Although there are some exceptions [e.g., the marine clam genus Lasaea [48]], marine invertebrate species with a long-lived planktotrophic larval stage are generally capable of long-distance dispersal, and their offspring are spread several hundred to thousand kilometres away from their origin by the prevailing surface flow of the ocean current [16,49,50]; hence, the long-distance dispersal associated with a prolonged pelagic larval stage and the present-day oceanic current have been regarded as the most influential factors contributing to continuous gene flow over a wide geographic scale in many marine invertebrates, including molluscan species [1113,18]. A reproductive ontogenetic study has reported that T. clavigera undergoes indirect development with a planktonic veliger larval stage [20], and its pelagic larval stage lasts up to approximately 2 months. Additionally, T. clavigera is perennial with an average lifespan of 7 years. The species can reach sexual maturity during their second year, and accordingly have a reproductive lifespan of approximately 6 years [20]. It should also be noted that in the NW Pacific, there are two influential current systems in surface water circulation (Fig 1), namely, the KSC (Kuroshio Current) and the CSCC (China Sea Coastal Current), with the KSC flowing northward year-round [51,52], and the CCC (China Coastal Current) entering the ECS (East China Sea) from the SCS (South China Sea) in the summer [7]. These prevailing currents transport a great number of warm-water marine species from their tropical centre to the north and expand their ranges [53]. The long planktonic larval stage in T. clavigera may facilitates gene flow by current-driven dispersal of pelagic larvae and consequently decreases genetic structure among distant populations spanning over 3,700 km in the NW Pacific coastline. Aside from long-distance dispersal ability and ocean currents, we hypothesize that its utilization of a wide range of habitats is a key factor for successful colonization in a new environments. T. clavigera is abundant in the intertidal zone over a wide range of environmental conditions including different temperatures and salinities [21]; thus it ability to inhabit a wide range of eurythermic and euryhaline environments may also indicate its potential to colonize new environments.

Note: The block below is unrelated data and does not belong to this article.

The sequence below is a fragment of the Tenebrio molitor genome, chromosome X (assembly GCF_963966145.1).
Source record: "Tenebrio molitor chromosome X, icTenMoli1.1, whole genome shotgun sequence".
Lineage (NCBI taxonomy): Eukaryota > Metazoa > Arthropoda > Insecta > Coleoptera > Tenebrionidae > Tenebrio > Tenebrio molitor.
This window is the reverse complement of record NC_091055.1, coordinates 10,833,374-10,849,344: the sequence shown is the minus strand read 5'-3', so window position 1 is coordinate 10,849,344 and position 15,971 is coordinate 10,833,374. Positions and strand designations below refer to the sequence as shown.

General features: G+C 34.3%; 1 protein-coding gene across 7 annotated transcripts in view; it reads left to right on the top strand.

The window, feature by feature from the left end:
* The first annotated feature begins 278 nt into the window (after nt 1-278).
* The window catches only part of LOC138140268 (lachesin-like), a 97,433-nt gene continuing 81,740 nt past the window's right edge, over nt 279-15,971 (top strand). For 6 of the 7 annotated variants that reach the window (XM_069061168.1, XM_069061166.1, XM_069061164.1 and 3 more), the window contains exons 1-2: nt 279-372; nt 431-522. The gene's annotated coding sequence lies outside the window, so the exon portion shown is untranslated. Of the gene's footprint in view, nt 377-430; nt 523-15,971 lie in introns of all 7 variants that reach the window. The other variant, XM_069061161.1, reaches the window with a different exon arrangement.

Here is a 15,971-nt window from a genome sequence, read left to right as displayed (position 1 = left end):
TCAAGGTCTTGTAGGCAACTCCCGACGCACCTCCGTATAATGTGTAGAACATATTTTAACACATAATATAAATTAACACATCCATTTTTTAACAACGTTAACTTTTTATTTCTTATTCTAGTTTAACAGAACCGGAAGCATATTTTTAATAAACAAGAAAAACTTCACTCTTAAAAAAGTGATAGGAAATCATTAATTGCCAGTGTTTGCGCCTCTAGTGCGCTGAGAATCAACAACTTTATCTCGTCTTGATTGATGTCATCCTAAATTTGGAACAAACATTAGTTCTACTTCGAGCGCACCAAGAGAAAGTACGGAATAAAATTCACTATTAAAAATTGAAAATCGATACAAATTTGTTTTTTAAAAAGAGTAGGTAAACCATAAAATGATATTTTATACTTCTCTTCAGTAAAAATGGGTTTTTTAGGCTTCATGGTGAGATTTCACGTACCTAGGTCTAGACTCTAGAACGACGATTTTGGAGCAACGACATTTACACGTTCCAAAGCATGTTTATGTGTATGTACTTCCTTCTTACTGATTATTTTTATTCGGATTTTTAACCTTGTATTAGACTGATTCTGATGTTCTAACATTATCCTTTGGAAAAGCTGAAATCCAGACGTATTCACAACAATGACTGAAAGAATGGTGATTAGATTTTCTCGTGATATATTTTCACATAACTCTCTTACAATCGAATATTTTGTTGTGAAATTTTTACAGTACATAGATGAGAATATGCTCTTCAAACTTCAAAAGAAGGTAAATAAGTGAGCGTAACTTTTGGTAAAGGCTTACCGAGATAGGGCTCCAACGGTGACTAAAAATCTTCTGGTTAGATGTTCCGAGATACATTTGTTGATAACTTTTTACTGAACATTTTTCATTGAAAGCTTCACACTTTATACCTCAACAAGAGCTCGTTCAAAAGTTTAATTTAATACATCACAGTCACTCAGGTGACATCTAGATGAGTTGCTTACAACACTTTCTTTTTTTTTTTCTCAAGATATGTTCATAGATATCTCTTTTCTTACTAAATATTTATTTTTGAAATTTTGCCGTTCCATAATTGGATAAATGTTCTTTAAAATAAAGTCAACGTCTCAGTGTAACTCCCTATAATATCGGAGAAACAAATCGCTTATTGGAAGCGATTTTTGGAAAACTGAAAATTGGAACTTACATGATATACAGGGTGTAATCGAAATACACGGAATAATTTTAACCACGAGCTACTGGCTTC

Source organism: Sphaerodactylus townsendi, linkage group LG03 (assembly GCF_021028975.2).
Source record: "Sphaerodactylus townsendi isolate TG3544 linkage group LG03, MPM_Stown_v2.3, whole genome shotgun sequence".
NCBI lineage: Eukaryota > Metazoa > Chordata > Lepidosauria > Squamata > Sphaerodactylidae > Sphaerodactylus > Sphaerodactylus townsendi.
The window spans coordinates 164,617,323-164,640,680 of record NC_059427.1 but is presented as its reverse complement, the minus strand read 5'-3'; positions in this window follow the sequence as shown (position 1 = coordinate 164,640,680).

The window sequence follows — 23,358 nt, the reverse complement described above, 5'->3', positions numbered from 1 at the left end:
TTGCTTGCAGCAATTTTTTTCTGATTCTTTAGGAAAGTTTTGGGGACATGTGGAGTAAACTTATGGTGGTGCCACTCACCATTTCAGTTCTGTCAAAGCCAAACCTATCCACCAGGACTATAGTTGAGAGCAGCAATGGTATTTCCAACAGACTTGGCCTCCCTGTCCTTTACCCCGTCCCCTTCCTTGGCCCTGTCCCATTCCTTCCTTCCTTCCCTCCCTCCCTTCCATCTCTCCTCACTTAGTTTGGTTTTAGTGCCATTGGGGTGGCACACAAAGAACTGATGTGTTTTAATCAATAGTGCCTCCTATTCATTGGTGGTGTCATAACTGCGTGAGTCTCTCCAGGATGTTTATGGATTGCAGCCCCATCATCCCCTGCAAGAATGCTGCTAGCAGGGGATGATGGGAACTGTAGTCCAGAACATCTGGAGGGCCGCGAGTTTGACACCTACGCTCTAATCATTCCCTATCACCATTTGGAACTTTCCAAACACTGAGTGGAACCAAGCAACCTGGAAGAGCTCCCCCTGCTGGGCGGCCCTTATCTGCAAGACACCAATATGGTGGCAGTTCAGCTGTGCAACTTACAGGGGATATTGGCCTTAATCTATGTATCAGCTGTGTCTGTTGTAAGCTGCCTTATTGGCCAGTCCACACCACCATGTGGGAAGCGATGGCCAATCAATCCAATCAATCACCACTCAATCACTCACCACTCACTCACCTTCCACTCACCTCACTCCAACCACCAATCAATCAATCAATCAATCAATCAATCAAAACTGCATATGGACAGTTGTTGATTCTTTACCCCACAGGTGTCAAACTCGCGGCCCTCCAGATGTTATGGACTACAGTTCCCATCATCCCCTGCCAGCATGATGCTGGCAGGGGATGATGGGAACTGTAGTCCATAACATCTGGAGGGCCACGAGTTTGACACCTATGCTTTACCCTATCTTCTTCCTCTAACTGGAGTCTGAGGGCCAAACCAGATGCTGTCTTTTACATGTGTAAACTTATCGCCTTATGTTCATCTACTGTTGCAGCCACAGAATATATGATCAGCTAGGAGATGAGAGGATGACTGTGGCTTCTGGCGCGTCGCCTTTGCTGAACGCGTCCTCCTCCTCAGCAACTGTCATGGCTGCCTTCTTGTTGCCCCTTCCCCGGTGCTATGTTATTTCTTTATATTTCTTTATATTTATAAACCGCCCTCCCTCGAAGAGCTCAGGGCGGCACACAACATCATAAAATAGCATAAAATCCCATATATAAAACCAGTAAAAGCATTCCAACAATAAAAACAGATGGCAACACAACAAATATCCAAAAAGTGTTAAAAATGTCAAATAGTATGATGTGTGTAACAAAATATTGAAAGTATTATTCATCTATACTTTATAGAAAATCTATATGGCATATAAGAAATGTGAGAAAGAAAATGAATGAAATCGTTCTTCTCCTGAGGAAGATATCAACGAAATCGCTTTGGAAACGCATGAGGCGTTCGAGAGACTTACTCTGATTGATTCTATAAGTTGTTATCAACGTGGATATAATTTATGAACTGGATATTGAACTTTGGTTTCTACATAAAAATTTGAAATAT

In this study, the AMOVA analysis and pairwise ΦST values (Tables 2 & 3) suggest that the Changjiang River poses a weak but significant barrier to gene flow among some T. clavigera populations, indicating that the larval pool is not well mixed geographically across this area despite the long planktonic larval stage. Nonetheless, it is evident that there is generally a low level of genetic structure among populations, and we did not detect geographic clusters in the haplotype networks, consistent with previous results in marine invertebrates with long-lived pelagic larvae [18,19]. In addition to potential glacial refuges in the NW Pacific region, the Changjiang River and ocean circulation systems are two potentially important geographical barriers shaping current population structure [5,14]. We observed genetic divergence (ΦCT = 0.051, P = 0.003) between the northern and southern populations of the Changjiang River in our AMOVA analysis (Table 2). As documented earlier, freshwater outflows from the Changjiang River may act as physical barriers that limit northward dispersal of planktotrophic larvae from southern populations [5]. Genetic subdivision may also be attributed to the habitat of T. clavigera near the mouth of the Changjiang River. T. clavigera is most commonly found in shadowy crevices in intertidal rocky shores. There are relatively well developed mudflat areas formed by the deposition of sediments near the mouth of the Changjiang River. These conditions provide a relatively insufficient rocky shore substratum, and are consequentially unsuitable for the settlement of T. clavigera larvae. When specimens were sampled near the northern mouth of the Changjiang River (e.g., Nantong), only a few T. clavigera individuals were found; by contrast, near the southern mouth, T. clavigera were very abundant in the rocky seashore of the Zhoushan archipelago. This habitat discontinuity may have reduced effective gene flow between the northern and southern populations of the Changjiang River.